Yet he gradually made his way back. Now we have the story of his remarkable recovery, aided by a Baptist psychotherapist, an Orthodox priest, and, above all, a medieval poet.
Dreher rightly reads Dante as a 13th-century man whose life had also been shattered by his acts of pride, lust, and other deadly evils. Though he distinguishes between Dante the poet and Dante the pilgrim, Dreher deftly links his own spiritual quest and Dante’s journey down to the depths of hellish sin, up the steep mountain of moral cleansing, and into the glorious precincts of paradise, of life with God.
One doesn’t need to be an expert on Dante to follow Dreher’s personalized reading of The Divine Comedy. He shows the awful relevance of the damned souls who populate the Inferno. He enables us to struggle with the sinners who are overcoming such deadly evils as sloth, envy, and gluttony.
Dreher highlights two overarching themes that serve to weave the complex strands together. They form the primal heartbeat of the Christian life: sin-and-grace, sin-and-grace.
The first theme derives from Dante’s teaching that we condemn ourselves, in Dreher’s words, not chiefly “because of what we hate but because of what we love and the way we love.” For Dante, almost all sins come from desiring the wrong things for the wrong reasons, to the wrong degree and in the wrong places.
The lure of the local, Dreher discovered, is not always redemptive. He came to discern that his rural Louisiana family and home—the people and place he loved most—had made an idol of themselves. In the name of love, they had created a closed world, sealing each other into rigid character types: the dominant father who was always right, the loyal daughter who stayed at home, the rebel son who threw it all over—with the mother caught in the middle. Having frozen each other in fixed images, they came also to embrace these distorted masks. The family realm, where life should be most productive, became most destructive.
A Magnificent Beginning
Dreher was freed from this strange hell by his second and far more transformative discovery: Dante’s insistence on the freedom that springs from a divinely enabled humility and love. Dante’s call to Dreher was akin to the one Virgil gives Dante. There is no detailed plan or guaranteed result—only the summons to descend into the dark before climbing to the light. Virgil asks only that Dante make a beginning, that he not remain calcified in his ruinous pattern of living, that he act upon his freedom to say yes rather than no. Dreher said yes to his psychotherapist, his pastor, and his poet. From them he learned that the life of grace is not mainly a matter of intellectual assent but of yielding the will in repeated acts of obedience.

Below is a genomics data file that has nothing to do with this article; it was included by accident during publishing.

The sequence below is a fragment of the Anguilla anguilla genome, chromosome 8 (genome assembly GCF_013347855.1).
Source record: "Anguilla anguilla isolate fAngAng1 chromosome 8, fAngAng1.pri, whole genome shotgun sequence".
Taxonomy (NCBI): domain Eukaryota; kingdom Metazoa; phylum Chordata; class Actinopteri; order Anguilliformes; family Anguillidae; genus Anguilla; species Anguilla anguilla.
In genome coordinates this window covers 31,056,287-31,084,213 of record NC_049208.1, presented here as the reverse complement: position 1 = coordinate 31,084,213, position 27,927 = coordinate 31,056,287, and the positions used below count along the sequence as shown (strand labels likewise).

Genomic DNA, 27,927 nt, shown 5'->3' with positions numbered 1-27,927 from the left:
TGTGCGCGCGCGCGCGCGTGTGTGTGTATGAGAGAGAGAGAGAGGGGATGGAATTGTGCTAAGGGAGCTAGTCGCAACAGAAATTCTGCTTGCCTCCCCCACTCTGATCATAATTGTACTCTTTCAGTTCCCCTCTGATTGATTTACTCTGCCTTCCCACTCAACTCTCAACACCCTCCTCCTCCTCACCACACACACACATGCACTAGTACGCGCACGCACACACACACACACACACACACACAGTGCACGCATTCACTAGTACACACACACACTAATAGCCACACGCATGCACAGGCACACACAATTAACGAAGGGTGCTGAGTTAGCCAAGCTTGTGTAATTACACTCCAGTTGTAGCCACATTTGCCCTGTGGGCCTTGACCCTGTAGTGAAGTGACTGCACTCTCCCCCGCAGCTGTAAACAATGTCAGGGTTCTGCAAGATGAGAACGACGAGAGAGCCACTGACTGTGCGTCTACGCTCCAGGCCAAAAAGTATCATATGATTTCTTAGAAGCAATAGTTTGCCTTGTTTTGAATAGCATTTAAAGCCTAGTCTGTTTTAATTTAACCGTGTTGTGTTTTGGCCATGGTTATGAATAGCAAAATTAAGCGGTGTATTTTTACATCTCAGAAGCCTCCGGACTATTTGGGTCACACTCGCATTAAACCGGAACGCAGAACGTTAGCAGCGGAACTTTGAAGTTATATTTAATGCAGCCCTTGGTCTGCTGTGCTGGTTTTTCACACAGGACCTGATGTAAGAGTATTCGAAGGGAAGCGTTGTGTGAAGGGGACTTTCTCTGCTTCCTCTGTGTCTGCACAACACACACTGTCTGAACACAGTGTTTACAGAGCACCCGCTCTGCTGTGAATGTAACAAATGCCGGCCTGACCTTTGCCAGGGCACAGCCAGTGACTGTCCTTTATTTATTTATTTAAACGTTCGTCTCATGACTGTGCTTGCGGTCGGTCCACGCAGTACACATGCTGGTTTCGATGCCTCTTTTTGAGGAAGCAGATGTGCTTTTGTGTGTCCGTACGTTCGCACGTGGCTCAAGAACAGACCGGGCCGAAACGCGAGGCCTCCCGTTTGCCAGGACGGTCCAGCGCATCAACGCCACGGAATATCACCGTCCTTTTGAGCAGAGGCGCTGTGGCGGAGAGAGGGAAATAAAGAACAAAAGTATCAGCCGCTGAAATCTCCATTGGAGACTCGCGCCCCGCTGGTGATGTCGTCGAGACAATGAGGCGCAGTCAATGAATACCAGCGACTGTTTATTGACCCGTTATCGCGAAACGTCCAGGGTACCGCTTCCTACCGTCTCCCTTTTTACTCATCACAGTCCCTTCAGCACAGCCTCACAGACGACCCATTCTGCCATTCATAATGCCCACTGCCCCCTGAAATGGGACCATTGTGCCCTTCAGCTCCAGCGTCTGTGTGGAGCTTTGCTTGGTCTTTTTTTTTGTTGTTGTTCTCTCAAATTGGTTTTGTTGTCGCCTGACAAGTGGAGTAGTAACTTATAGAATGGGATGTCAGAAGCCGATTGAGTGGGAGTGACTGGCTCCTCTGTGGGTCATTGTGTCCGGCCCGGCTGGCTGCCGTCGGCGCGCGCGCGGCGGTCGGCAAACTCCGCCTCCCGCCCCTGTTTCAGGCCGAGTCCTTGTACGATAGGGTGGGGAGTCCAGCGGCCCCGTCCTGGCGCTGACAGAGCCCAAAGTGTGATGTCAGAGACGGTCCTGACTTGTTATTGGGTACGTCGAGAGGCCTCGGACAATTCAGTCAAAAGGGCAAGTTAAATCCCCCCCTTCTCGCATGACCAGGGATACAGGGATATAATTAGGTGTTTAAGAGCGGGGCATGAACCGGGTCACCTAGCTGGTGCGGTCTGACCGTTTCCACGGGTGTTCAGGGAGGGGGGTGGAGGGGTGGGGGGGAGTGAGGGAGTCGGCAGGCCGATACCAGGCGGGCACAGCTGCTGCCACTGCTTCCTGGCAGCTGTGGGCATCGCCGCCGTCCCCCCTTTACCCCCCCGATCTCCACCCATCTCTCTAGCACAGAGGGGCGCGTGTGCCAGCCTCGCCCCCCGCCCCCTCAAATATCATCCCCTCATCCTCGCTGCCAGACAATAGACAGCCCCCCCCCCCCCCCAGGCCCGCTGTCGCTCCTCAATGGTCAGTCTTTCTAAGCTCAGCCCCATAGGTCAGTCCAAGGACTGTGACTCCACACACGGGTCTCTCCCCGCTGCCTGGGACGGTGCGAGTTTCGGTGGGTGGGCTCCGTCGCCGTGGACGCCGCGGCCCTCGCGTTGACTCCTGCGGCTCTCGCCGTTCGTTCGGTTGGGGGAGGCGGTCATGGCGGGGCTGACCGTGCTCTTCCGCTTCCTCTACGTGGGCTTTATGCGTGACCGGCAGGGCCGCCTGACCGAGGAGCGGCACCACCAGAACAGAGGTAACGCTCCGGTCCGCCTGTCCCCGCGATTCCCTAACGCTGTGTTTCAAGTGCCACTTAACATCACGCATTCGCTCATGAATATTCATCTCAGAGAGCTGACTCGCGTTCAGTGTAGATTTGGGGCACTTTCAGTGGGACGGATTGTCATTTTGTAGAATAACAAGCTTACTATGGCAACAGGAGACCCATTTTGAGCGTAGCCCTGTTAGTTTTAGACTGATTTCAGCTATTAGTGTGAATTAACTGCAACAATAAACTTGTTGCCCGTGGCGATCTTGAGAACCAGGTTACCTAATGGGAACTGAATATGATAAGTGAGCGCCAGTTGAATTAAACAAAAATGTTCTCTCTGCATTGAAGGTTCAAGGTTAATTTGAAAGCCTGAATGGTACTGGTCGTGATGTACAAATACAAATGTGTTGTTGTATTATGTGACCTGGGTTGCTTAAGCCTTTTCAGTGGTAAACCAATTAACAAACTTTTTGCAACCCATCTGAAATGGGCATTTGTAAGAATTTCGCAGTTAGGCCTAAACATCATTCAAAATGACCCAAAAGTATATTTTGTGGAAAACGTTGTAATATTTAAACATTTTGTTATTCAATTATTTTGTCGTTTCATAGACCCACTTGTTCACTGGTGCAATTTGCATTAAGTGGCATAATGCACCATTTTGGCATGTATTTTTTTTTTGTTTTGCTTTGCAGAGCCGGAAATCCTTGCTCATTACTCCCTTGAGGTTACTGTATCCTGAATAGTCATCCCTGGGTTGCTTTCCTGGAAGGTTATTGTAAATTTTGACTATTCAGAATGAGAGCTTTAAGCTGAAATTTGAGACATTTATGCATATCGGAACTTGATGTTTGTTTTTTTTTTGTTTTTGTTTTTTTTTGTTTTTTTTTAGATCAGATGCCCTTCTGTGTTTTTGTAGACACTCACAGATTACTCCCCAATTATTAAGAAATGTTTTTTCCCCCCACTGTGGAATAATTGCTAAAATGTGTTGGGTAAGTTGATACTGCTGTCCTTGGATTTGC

A reviewer should avoid spoilers. But candor compels me to say that Dreher is healed but not cured. Not until the life beyond life is there a cure to all evils, what we call salvation. But Dreher has made a magnificent beginning. There are moments that will move all but the flint-hearted to tears. Especially compelling are the scenes where he helps prepare a friend’s body for burial in Orthodox fashion (Dreher left Catholicism for Orthodoxy in 2006), and where he asks forgiveness from the father who doesn’t really comprehend the blessing he grants his son.
Above all, Dreher dedicates the book to Julie as his own Beatrice, the earthly embodiment of divine love through whom Dante made his way to Paradise. Even though it may require a long by-path through hell to arrive there, the nearest way to the reign of God often lies closest at hand.
Ralph C. Wood teaches theology and literature at Baylor University. His books include Chesterton: The Nightmare Goodness of God (Baylor University Press) and Flannery O’Connor and the Christ-Haunted South (Eerdmans).